Fallen hero

Friends honor Trevor Slot’s memory through Ferris scholarship

After being killed in the line of duty, a scholarship was established in honor of a Ferris State University graduate.

Trevor Slot, a 1993 Ferris graduate, was killed during a high-speed chase in pursuit of a bank robber about two years ago. Friends of Slot have funded a new scholarship in his memory for Ferris criminal justice students.

Ferris criminal justice junior Aaron May said he is motivated by Slot’s story. Scholarships are important, May said, but what is more important is recognizing the hero Slot was. The work Slot did reminds May he is doing exactly what he wants to do with his life.

Slot, a nine-year veteran of the Walker Police Department was killed when an armed bank robbery led to a high-speed chase on I-96 in Ottawa County. He stopped his cruiser to set up stop sticks when he was hit by the robber’s vehicle on Oct. 13, 2011. He was 41.

Slot left behind a wife and two daughters. The friends of Slot described him as a loving person who was enthusiastic about his work.

“I can really appreciate this scholarship being in criminal justice because he risked his life doing what I plan on doing,” May said. “If that doesn’t inspire me to do good then I don’t know what will.”

Slot’s friends and the Walker Police Department joined forces to host the Officer Slot Memorial Golf Outing in 2012, which made the scholarship possible. The proceeds of the event along with memorial gifts were combined to create the scholarship for Ferris students.

The scholarship will be awarded annually to a full-time junior or senior in the Criminal Justice program. The recipient must maintain a minimum 3.0 GPA.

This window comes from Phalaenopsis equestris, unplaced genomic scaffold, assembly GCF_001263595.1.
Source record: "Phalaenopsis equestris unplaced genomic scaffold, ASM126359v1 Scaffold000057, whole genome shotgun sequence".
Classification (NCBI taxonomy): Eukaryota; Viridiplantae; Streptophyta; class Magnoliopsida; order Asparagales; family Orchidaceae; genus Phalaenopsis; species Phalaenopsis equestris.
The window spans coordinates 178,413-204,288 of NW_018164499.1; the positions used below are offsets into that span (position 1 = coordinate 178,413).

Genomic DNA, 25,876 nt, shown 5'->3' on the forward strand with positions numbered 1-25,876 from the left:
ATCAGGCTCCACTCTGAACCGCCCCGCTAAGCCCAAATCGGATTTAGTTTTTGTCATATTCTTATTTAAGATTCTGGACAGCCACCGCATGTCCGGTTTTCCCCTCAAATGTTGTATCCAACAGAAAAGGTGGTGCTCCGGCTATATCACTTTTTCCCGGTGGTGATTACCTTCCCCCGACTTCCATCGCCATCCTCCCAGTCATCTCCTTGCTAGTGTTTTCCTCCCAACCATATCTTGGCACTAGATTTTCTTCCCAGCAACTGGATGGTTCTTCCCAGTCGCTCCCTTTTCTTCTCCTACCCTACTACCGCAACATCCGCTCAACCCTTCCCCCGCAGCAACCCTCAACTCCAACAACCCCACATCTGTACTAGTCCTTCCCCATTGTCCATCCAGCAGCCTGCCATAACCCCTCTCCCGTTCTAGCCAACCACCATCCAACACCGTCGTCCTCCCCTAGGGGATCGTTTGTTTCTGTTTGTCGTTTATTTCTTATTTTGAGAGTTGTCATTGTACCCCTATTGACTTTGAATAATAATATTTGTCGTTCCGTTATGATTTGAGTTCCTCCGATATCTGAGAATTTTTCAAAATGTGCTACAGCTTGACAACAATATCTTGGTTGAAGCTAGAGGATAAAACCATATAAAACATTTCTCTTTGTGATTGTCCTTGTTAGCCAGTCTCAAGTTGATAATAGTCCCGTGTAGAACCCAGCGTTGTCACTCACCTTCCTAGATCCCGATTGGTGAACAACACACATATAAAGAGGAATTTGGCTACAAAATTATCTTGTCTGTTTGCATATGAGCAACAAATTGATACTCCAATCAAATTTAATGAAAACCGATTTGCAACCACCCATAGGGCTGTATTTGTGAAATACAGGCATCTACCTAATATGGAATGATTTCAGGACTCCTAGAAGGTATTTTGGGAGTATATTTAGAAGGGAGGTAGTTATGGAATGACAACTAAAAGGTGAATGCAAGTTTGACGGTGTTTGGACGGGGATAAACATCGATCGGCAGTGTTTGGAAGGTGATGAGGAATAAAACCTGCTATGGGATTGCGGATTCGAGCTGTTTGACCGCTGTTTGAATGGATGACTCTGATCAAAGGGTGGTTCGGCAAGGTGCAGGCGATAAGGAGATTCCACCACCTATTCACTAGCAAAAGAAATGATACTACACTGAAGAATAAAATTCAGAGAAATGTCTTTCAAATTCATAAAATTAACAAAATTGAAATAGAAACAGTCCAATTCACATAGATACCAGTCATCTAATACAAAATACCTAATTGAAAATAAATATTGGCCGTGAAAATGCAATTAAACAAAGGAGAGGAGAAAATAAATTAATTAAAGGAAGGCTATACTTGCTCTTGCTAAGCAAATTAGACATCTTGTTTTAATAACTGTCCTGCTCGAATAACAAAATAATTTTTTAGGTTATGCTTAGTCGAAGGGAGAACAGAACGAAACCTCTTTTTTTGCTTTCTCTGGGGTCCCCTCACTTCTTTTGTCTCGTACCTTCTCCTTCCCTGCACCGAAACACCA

Francis Crowe, former director of the Criminal Justice program, created a second scholarship to honor Slot. The Trevor Slot Memorial Annual Scholarship has been awarded twice since its establishment in 2012.

Michelle Johnston, Ferris’ Dean of College of Education and Human Services said all scholarship recipients understand the background behind the award. They write thank you notes to the donors of the scholarship to show their appreciation.

A bill has been passed by the state house to rename I-96 from Fruitridge to 16th Avenue to “Officer Trevor Slot Memorial Highway.” It will become official if the Senate approves it as well. The Walker Police Department also intends to hold a yearly service the second weekend of October in Slot’s memory.

“[The scholarships] act as an incentive to enroll in the program knowing that there are scholarships in the future, but, more importantly, the scholarships are an incentive to persist in the program through graduation,” said Johnston.

Ferris’ Criminal Justice program with 1,200 students is the university’s largest academic program.